I reach the conclusion that one morally ought to rescue the 2-year-old child using the “no desires implies no interests” argument, not the “who you would rescue is who you should rescue” argument.

I do not use the “who you would rescue is who you should rescue” argument precisely because it is invalid. (Or, if I have used it anywhere, I will state here that it was a mistake. However, this is a fallacy I try to keep an eye out for.)

A lover of reason would not use the “who I would rescue is who I should rescue” argument. Nor would he praise others who do use it.

And yet, the comments at “Calling All Wingnuts” show that this argument drawing a significant praise. Why is that?

My theory is that people like this argument because of a tendency that I have argued against repeatedly in this blog – a tendency to “fix the intelligence to the policy”. This is the tendency to find a conclusion that one likes (e.g., “Invading Iraq would be a good thing”), then evaluating intelligence arguments according to whether or not it supports the desired conclusion. Any argument that reaches the conclusion is thereby judged to be a good argument. Anybody who comes up with an argument allegedly claiming that the policy would be a mistake is a fool and a traitor.

It is a way of thinking that is responsible for a great many of the problems we now face, and a way of thinking worthy of condemnation even when it is found among one’s policy allies.


Anonymous said...

If the purpose of finding out "who you would rescue" is to prove "who you should rescue," then your criticism makes a sound point. But is that the purpose? Or, at the very least, is that the only purpose?

I can imagine a very different purpose: to demonstrate that the moral intuitions of the anti-abortion activist don't quite match their moral rhetoric. Two important rhetorical points that are often repeated by anti-abortion activists are "the moral status of a fertilized egg is exactly the same as that of a child or adult" and "abortion is murder" (with the second following from the first).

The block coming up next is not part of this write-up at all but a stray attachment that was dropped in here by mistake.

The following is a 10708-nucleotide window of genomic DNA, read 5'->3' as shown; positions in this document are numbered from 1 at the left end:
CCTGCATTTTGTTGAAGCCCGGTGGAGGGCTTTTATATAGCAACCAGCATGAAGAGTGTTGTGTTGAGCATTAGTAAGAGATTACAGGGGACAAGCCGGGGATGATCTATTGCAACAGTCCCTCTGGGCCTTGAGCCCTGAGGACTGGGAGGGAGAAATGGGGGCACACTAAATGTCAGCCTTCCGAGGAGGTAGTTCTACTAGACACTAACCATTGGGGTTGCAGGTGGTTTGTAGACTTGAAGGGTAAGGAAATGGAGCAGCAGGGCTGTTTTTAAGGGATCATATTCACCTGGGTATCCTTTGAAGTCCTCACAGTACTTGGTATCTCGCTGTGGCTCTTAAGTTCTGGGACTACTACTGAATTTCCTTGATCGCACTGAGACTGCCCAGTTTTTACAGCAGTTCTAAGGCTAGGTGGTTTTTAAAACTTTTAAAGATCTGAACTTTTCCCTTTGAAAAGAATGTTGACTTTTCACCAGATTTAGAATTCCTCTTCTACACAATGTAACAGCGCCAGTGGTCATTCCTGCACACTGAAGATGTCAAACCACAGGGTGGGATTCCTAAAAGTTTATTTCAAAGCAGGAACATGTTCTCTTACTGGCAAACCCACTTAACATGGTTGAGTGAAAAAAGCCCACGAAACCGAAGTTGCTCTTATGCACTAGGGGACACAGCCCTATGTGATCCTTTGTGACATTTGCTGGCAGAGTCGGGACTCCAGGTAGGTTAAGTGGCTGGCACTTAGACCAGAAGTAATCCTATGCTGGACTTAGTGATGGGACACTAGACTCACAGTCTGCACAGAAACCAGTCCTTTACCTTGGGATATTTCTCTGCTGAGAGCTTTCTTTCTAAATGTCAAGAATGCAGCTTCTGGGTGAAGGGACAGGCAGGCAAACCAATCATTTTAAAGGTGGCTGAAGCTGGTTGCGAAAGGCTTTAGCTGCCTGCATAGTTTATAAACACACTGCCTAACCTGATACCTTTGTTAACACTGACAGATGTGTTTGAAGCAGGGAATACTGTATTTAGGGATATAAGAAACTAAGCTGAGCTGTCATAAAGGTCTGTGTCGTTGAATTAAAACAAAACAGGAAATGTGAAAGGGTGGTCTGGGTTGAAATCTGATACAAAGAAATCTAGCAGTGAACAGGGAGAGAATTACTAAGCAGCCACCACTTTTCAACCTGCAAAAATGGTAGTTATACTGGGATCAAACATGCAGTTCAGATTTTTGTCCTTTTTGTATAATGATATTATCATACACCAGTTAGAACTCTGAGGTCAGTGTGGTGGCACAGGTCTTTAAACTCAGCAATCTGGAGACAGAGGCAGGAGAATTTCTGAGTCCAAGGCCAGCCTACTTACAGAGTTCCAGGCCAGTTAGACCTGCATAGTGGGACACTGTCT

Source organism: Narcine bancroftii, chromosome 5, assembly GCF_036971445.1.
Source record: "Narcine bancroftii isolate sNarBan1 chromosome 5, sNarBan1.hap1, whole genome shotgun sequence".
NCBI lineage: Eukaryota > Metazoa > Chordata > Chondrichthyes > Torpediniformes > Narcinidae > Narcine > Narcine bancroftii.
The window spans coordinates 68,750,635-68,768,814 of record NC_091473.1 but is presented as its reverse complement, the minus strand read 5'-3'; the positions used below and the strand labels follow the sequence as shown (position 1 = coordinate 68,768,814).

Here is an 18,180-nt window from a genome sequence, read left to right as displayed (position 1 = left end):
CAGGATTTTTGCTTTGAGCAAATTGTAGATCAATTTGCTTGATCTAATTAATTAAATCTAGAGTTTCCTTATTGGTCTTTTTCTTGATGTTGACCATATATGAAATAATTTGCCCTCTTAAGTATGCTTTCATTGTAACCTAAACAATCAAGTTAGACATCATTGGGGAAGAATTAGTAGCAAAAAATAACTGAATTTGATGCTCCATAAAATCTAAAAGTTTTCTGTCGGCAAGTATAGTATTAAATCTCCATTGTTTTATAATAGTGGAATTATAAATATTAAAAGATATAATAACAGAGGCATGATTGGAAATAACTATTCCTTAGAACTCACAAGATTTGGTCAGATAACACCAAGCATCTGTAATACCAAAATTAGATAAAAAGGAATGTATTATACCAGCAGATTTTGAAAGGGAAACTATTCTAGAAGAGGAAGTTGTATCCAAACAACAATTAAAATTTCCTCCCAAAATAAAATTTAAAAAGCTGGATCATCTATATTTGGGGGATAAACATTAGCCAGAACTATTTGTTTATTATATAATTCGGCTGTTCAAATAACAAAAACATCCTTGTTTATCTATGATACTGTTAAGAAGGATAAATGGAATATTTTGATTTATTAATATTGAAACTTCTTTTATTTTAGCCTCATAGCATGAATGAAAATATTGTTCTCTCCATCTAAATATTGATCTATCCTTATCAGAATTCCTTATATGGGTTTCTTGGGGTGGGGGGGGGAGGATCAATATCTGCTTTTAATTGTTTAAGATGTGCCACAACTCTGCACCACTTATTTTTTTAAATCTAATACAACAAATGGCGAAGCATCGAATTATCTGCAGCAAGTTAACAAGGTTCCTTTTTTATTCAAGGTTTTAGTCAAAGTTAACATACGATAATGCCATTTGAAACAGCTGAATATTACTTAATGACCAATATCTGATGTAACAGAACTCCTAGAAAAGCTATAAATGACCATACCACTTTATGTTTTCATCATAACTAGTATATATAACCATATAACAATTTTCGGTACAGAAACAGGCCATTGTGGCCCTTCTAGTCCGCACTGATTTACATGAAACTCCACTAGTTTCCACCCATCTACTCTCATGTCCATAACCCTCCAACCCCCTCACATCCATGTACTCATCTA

Despite repeating them over and over, however, it doesn't look like anti-abortion activists fully accept them. Almost none would agree with prosecuting abortion providers and women who have abortions as murderers. Most are willing to make exceptions for rape or incest. In the given situation, most would probably rescue the child, not the petri dish.

So, if the question is not used as an "argument" to arrive at a conclusion about "who you should rescue," but rather as a means to force a confrontation with a person's inconsistencies, then I don't think it's invalid. Maybe there are better ways to get people to think about whether their rhetoric really matches what they believe, but I don’t see this as a *bad* way.

If a person hears the question and comes to the realization that they already believe that the child should be rescued, and that someone who chooses to rescue the petri dish is acting immorally, then they will have to think more carefully about their rhetorical claims that the moral status of a fertilized egg is precisely the same as that of a child or adult. It may leave them open for a discussion about *why* the child should be chosen - for your argument, to cite an example.

Starting out with your argument might not work because their ideological filters will be working at full force. Being forced to reconsider their rhetoric, though, may cause the filters to weaken. They are, after all, trying to figure out why they would (and should) save the child and you're offering an explanation which may make a lot of sense. If they accept it, though, they may at least cease the "abortion is murder" activism, even if they remain anti-abortion at some level.

I haven't listened to the audio file, so perhaps the question is being used as an argument like you describe. I'm not defending that, if that's the case. I like the question and would use it (or something like it), but in the manner I describe above.

Anonymous said...

I'm more than a little confused. I find your argument against intuition-pumping moral thought experiments here to be prima facie contradictory to your extended defense of the practice in this post. Is there something I'm missing?

Alonzo Fyfe said...

austin cline

The specific argument being used is not consistent with the thesis that it was meant merely to point out an inconsistency between anti-abortion activist intuitions and their rhetoric. It was also meant to assert that the inconsistency should be resolved by making rhetoric match the intuitions, rather than making intuitions match the rhetoric.